Originally released in 1979, The Legend of the Mountain is a gorgeously shot film by Taiwanese director King Hu. Now restored in 4K by the Taiwan Film Institute, the movie features breathtaking views of lush countryside washed in brilliant hues. Although the storyline in anyone else’s hands might have resulted in a cheesy tale of ghosts and goblins, Hu masterfully unravels a narrative that shines with believability while showing off sparkling eye-candy locations.

During the Song Dynasty (960-1279), Ho Yunqing (Shih Chun) is an optimistic but uninspired scholar who’s been summoned to complete the important task of translating a Buddhist sutra, or chant. By doing so, he’s told, he’ll put to rest all the uneasy souls of dead soldiers killed under General Han (Sun Yueh). Stuck somewhere between life and death, the restless spirits are condemned to an eternity of immobility and despair that only the sutra can free them from.

Ho accepts the assignment, but only because it’s a matter of commerce. He needs the money. Dismissive of the sutra’s potential power, Ho admits to not believing in it despite his theological studies.

After agreeing to the job, Ho travels to North Fort in order to tackle the arduous mission without any disruptions. Instead, his journey begets one disruption after another. First to arrive on the scene is Old Chang (Tien Feng), a mute in rags, who attempts to suffocate him. Or is he just trying to scare Ho away for his own good? Fortunately, or perhaps not, Mr. Tsui (Tung Lin) intervenes. He also just happens to have accommodations available for Ho.

Out of nowhere, Mr. Tsui’s housekeeper pops up. Shouting in a loud, overbearing baritone, Madame Wang (Rainbow Hsu) demands Ho dine with them that night. After Ho rests for awhile in a separate cottage, a maid arrives to fetch him for supper. But while walking in the dark with Ho, she spots a lama in saffron robes (Ng Ming-choi) and expresses her fear of the holy man despite Ho’s reassurances of their safety.

Once Ho arrives for the lavish meal, Mrs. Wang shows off her stunning daughter Melody (Hsu Feng) who entertains them by playing her hand drum. But her rhythmic tapping is so intoxicating and, along with the wine Ho gulps like water, he’s soon suffering from delirium. Unable to regain his bearings, he wakes up the next morning with no clue of what occurred the night before or how it has sealed his fate.

As Ho attempts to painstakingly transcribe the sutra with meticulous calligraphy, one disturbing calamity after another befalls him. Soon, it becomes difficult for him to separate humans from spirits among all the phantom-like creatures that appear and interfere with his work.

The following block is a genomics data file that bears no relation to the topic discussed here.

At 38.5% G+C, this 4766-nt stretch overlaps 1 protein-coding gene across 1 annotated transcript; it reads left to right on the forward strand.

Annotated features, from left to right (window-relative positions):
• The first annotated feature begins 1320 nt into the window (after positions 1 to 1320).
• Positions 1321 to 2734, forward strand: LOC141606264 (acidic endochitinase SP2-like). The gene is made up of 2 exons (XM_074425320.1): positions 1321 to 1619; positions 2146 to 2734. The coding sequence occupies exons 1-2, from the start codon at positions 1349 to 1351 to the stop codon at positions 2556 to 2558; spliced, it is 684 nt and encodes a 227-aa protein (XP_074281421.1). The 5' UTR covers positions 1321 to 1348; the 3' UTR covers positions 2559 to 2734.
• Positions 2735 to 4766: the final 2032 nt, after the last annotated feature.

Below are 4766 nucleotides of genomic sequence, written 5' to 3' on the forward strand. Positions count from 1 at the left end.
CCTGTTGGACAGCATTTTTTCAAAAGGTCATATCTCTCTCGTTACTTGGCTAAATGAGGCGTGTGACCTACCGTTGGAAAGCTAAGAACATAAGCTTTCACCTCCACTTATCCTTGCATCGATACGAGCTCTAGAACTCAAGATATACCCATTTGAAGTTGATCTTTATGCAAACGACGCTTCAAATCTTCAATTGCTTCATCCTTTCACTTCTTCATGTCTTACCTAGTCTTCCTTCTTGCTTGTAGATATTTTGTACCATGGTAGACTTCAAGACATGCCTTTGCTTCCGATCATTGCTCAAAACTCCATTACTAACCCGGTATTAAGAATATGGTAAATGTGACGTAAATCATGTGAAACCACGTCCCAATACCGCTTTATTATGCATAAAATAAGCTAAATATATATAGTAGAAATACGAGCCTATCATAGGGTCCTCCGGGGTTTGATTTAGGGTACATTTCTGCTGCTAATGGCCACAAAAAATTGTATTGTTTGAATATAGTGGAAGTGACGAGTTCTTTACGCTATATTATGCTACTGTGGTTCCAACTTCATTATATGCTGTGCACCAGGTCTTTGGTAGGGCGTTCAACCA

At one point, Mr. Tsui and Ho visit an inn where Ho becomes infatuated with the innkeeper’s daughter, a lovely woman named Cloud (Sylvia Chang) who resembles a ghostly flute player he’s seen before. When the innkeeper points to a Taoist (Chen Hui-lou) on top of the hill across from the inn, yet another character is added to the growing cast of other-worldly figures.

Throughout numerous battles involving demons and sorcery, Ho seems strangely disaffected. Is it because of his happy-go-lucky personality or is he in complete disbelief of his haunted surroundings? Even though he possesses powerful prayer beads and the ability to use his mudras (Buddhist finger gestures) to subdue any evildoers, Ho always reverts back to a state of naivety.

At over three hours long, this film has plenty of staying power. Besides visually rich backgrounds like crimson maple leaves and the misty, mossy hillsides of Korea (where it was shot), it uses special spellbinding effects. Created before CGI became the industry standard, this movie offers clanging cymbals, hypnotic drumming, powdery explosions and the viewer’s own imagination to create fantastical results. And, although director Hu was known for his wuxia films, he uses few martial arts fight scenes and, instead, highlights the emotional drama created by the spiritual battle between good and evil.

Legend of the Mountain is playing March 1, 2, 3 and 4 at the Northwest Film Forum.

For more arts, click here


Previous articleBellevue World Taiko Festival shares the spirit of Japanese culture with traditional taiko for Seattleites
Next articleNovels address the experience of Japanese American incarceration from adolescent perspective